How Red Light Therapy Offers Relief for Foot Neuropathy?
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How Red Light Therapy Offers Relief for Foot Neuropathy?
Create on 2024-06-12
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Understanding Foot Neuropathy:

Foot neuropathy is a relatively complex neurological disease that can cause a variety of discomfort to patients and is not easy to detect at an early stage. It is also called peripheral neuropathy, which affects a single nerve or multiple nerves at the same time. The peripheral nerves carry messages between the central nervous system, the brain and spinal cord, and the rest of the body. For example, peripheral nerves can tell the body when the hand is cold. Dysfunction in peripheral nerves can result in a whole gamut of symptoms involving the foot, therefore reducing the quality of life of an individual.

Understanding Foot Neuropathy

Foot Neuropathy Causes:

  • Diabetes
  • Metabolic syndrome
  • Overconsumption of alcohol
  • Trauma
  • Infections
  • Autoimmune illnesses.
  • Chemotherapy

Symptoms of Foot Neuropathy

Symptoms depend on the type of the foot neuropathy. The general symptoms that occur are:

  • Numbness or tingling in the tips of your fingers or toes
  • Abnormally high levels of sugar in the bloodstream may also, over time, damage the nerve endings and ultimately cause a dull, numb feeling in the legs. Typically beginning in the toes or fingertips and slowly radiating throughout the foot, this condition occurs gradually.
  • Aching feet or calves
  • Nerve damage can also cause pain that includes itching, burning, or aching with a feeling of pins and needles or tingling in the feet or lower legs. This pain often develops slowly and can intensify at night, which can disrupt sleep.
  • Muscle weakness or a sensation of weakness
  • Neuropathy of the foot can be so severe that it causes atrophy in the leg muscles. Weakened muscles lead to difficulty performing activities such as walking, standing, or climbing stairs, and it increases the risk of falling.
  • Muscle atrophy in the legs

Nerve damage can cause the leg muscles to atrophy, making the leg look thin or deformed. Because the damaged nerves are unable to conduct signals effectively, the leg muscles are used less frequently and with less force, resulting in muscle atrophy. This condition is more common in people with diabetes and should be checked early to understand the condition.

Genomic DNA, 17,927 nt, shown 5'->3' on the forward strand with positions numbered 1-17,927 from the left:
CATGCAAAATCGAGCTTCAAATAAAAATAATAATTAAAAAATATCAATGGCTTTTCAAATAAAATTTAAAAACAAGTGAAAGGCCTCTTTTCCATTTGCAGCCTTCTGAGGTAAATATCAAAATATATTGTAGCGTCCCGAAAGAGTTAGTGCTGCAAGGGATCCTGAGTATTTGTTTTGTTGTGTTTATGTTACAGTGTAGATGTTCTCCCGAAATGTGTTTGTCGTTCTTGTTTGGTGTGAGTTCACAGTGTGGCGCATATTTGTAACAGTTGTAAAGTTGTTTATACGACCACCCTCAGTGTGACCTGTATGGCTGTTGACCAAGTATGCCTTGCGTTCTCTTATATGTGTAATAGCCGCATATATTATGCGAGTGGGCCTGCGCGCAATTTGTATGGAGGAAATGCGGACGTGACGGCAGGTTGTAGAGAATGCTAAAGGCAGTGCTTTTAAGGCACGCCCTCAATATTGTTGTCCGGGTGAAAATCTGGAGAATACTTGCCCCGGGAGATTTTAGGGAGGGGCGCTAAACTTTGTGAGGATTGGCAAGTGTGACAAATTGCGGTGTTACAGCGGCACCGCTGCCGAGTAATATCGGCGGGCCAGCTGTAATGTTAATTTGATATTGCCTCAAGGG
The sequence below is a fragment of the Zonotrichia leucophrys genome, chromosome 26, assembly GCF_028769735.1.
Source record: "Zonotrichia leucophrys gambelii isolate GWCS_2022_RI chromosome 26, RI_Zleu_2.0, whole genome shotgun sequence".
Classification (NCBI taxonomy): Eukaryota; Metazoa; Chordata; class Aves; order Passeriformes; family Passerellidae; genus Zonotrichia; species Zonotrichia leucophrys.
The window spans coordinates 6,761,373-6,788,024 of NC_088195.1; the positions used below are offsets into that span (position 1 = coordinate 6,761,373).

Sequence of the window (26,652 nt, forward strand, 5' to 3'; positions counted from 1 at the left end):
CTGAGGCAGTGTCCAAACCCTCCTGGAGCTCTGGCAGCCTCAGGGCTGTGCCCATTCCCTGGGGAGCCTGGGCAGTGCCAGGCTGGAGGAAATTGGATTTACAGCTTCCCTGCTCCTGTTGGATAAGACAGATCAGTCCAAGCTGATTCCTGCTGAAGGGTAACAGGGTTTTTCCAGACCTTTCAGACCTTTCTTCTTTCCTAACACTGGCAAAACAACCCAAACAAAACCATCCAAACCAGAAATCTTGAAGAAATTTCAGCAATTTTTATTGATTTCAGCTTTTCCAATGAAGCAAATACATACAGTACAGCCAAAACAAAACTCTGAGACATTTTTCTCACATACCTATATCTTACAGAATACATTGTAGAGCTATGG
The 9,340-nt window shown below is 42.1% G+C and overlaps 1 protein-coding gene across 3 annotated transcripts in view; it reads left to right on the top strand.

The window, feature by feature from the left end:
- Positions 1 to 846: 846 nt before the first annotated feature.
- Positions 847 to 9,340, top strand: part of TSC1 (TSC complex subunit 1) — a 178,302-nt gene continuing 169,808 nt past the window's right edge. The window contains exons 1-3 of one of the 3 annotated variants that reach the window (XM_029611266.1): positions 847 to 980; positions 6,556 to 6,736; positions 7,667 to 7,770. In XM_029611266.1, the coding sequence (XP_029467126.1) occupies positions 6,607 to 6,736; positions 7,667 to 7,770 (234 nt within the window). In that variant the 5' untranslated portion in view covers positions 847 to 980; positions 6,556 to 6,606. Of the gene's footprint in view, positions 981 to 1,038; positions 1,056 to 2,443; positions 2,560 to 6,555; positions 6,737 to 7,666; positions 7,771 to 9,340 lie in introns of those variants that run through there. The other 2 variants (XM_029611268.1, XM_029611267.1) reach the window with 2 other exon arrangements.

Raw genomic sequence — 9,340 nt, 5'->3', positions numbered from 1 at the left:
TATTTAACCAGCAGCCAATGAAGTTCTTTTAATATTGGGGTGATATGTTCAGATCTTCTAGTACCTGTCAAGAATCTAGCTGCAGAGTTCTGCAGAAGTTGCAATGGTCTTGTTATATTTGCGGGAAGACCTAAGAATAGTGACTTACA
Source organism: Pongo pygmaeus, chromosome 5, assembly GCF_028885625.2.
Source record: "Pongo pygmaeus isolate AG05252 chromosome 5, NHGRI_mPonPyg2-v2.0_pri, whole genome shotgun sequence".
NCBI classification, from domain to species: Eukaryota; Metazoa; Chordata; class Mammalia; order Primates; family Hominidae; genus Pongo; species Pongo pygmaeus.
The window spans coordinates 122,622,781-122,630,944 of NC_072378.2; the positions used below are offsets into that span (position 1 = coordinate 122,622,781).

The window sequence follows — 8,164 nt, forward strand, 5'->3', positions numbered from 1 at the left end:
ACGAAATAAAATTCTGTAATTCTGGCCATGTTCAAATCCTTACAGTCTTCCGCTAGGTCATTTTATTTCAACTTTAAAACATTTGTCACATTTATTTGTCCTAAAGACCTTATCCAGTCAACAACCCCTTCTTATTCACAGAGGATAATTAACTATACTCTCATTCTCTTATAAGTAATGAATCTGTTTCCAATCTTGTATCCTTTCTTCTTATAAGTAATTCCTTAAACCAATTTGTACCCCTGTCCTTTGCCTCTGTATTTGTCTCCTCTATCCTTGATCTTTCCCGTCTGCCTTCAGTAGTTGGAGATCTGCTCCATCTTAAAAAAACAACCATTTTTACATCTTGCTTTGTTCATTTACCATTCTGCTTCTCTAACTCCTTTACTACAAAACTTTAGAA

• Foot ulcers or bedsores

Nerve damage can also make the skin of the legs sensitive and susceptible to external irritants and ulcers or bedsores. Prolonged compression or inappropriate shoe friction can lead to skin damage, while nerve damage may delay treatment by not being able to perceive pain or feel trauma in time.

  • Transformational gangrene

If diabetic neuropathy is left untreated, it can develop into diabetic foot, which is a very serious complication. Diabetic foot often present with problems such as foot ulcers, gangrene, and even amputation.

Foot Neuropathy Treatment

The treatment of neuropathy of the foot is based on medications and physical therapy, lifestyle modifications, and alternative therapies. Most medications given are pain relievers, with anticonvulsants and antidepressants having only partial relief. Physical therapy may decrease pain, but it is usually not enough for severe conditions. Lifestyle modifications such as diet and exercise are critical but require lifelong commitment and discipline to carry them out. Other alternative therapies are mixed in efficacy and do not have robust scientific support, including acupuncture and herbal supplements. Generally, current treatments have limited effectiveness and side effects.

The Science Behind Red Light Therapy for Neuropathy:

A newer approach, tackling foot neuropathy with red light therapy, seems very promising. Many people's understanding of red light therapy may still be limited to sunbathing. But in fact, humans have been able to scientifically apply red light therapy to the health and treatment of diseases. Red light therapy is a low-level light that emits a red and near-infrared wavelength (630–850 nm), which promotes cellular repair in foot tissue. It may reduce pain and inflammation while also promoting nerve healing.

Let's take a look at red light therapy's effectiveness for peripheral neuropathy and long-term benefits.

Inflammation Reduction: